Security and strategy: online payments to transform the Internal Revenue Commission

Papua New Guinea’s Internal Revenue Commission (IRC) recently created an online payment portal, “myIRC”, as part of its strategy to bring the country’s tax system online. Business Advantage PNG sits down with Commissioner General Sam Koim to see how things are going and discuss the IRC’s long-term strategy.

IRC’s Sam Koim. Credit: IRC via Facebook

Business Advantage PNG (BAPNG): What are the benefits of the new online platform for businesses in PNG?

Sam Koim (SK): For companies, this is an important step. Businesses find it difficult to visit our office wherever they are and with the lack of proper document management systems. Thanks to this platform, they can pay and declare online from the comfort of their office and even from their home.

All businesses need to do is create an account on the online platform itself and there will be a video and guidelines to follow. It’s easy and the transition was also quite simple.

BAPNG: Following some recent high-profile cases of online data security breaches, how do you plan to keep businesses safe amid increased digitalization?

Sask. : The system provider we partner with, Niupay, has a secure contract and agreement with Amazon Web Services (AWS). AWS is one of the major players in securing data in the cloud. Therefore, data will be kept securely in the cloud and off premises. We value our data and are very aware of cybersecurity threats. We have therefore embarked on this journey with Niupay to ensure that our taxpayers’ data can remain safe.

“We had a lot of trouble fighting GST fraud.”

BAPNG: How does this reform fit into your long-term strategy for the IRC?

Sask. : The vision I had when I took office is for the IRC to become a robust, modern and efficient tax administration by the end of my contract in 2025. Digital transformation is a key pillar to achieve this.

Our goal is to provide a digital ecosystem that can have interoperability capabilities within the organization. This will allow us to use data analytics and business intelligence to leverage tax collection and compliance activities.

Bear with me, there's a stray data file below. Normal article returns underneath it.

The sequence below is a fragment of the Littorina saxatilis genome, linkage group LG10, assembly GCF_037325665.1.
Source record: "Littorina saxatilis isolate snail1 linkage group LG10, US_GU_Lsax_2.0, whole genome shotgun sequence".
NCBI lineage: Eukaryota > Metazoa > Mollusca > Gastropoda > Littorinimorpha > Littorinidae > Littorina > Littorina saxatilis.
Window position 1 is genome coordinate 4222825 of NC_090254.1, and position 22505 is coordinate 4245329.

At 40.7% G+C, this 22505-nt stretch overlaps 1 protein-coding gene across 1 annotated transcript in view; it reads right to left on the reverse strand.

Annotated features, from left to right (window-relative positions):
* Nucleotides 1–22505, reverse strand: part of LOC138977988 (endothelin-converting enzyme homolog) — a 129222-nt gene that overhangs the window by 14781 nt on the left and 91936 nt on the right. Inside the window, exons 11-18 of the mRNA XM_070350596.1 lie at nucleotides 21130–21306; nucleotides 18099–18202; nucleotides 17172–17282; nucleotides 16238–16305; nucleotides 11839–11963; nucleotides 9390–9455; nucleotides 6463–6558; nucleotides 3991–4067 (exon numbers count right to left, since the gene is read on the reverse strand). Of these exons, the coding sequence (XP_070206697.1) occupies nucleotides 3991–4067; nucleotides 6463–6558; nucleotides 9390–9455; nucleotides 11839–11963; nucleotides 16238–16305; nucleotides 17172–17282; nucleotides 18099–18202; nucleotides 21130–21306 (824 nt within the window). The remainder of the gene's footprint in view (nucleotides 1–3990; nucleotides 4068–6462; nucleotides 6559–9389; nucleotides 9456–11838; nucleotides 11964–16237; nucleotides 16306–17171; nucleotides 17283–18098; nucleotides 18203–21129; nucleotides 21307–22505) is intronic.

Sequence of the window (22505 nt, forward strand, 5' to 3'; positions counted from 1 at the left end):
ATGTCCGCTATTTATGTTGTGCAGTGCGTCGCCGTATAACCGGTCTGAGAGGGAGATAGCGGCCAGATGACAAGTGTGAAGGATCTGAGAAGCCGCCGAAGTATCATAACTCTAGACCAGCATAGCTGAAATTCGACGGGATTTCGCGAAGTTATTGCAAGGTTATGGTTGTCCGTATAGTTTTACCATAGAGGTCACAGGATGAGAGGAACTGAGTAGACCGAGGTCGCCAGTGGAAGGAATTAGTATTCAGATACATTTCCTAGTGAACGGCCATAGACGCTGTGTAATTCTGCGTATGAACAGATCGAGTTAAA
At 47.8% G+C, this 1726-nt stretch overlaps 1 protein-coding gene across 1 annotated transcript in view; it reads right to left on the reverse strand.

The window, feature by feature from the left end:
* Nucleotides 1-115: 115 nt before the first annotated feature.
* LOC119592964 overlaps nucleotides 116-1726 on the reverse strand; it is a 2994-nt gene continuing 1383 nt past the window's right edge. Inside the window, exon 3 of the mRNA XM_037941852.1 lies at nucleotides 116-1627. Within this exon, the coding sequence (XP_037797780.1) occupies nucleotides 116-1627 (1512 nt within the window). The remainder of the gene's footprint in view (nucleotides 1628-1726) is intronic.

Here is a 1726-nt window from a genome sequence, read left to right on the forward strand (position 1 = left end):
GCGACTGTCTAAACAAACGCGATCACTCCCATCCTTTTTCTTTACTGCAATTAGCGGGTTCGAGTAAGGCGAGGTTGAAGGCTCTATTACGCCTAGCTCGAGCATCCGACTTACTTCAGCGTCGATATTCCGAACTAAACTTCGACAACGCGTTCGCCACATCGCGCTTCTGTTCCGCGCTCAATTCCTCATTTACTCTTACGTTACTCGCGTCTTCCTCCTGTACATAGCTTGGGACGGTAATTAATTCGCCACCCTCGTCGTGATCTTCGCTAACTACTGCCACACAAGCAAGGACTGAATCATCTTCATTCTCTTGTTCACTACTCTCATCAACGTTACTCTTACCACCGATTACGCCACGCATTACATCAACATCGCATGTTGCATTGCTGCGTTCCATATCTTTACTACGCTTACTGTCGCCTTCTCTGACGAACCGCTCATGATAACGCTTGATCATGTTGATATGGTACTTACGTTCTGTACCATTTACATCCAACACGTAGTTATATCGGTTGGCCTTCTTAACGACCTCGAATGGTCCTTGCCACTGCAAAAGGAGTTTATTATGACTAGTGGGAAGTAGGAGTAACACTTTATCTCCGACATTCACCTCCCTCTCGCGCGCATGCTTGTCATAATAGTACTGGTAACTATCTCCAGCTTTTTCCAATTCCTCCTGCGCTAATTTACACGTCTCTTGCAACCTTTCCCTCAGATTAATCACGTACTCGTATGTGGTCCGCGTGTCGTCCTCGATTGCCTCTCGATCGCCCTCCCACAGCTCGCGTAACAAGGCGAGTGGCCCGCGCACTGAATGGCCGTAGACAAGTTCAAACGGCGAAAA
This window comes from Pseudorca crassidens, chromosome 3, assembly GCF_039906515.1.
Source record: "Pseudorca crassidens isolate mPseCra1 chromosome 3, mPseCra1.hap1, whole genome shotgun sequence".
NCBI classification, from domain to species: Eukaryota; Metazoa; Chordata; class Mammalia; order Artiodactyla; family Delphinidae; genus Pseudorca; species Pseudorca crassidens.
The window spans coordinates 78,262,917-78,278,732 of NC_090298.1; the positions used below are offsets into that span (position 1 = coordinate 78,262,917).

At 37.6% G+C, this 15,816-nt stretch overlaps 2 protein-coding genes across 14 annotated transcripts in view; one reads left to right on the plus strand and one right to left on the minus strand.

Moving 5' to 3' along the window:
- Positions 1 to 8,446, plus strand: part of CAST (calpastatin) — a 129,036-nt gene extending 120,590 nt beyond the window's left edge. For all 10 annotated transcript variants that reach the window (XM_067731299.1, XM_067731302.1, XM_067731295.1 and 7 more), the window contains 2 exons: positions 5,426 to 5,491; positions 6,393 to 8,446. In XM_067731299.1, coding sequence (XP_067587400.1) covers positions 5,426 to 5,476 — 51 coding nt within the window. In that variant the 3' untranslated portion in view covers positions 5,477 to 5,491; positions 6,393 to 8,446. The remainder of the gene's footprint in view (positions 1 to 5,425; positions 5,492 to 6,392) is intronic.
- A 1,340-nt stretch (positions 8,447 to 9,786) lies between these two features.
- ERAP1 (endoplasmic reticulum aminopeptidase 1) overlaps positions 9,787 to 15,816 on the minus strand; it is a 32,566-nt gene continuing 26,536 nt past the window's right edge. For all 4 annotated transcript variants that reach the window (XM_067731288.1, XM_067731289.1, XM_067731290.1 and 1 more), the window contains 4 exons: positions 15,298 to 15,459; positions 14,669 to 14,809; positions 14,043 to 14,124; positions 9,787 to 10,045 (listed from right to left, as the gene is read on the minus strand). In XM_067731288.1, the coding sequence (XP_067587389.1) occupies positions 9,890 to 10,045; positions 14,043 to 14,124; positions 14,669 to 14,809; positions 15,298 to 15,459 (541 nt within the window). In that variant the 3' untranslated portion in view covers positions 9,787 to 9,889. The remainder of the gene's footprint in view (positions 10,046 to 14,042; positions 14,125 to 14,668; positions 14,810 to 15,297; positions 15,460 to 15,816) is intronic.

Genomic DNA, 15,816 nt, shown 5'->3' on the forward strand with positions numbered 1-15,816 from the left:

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At present, most of our manpower resources are focused on manual labor input, mainly in the field of office work and data entry. So, once these tasks are done digitally, we can re-mobilize all of our resources and manpower to start carrying out compliance activities such as audits and inspections. Thus, increased revenue collection and overall efficiency will be a natural consequence of the reforms we undertake.

BAPNG: In our recent PNG 100 survey of CEOs, we encountered several companies facing GST refund issues. What would be your message to businesses about how this system works and how digital reforms can improve it in the years to come?

Sask. : We’ve had a lot of trouble dealing with GST fraud. I had to change our strategies to make sure those who actually get reimbursed are the ones who deserve it. I know there are concerns, but we are doing what we can to address them.

Due to the large number of fake credits, we have now implemented a thorough verification process which takes time. I would really appreciate companies showing a little tolerance and patience.

The way forward is to go further into this digital space, so that we can have the returns with the list of suppliers submitted in a structured data format. By integrating our risk-based verification process into an IT system, we hope to ensure greater efficiency and speed in this process in the future.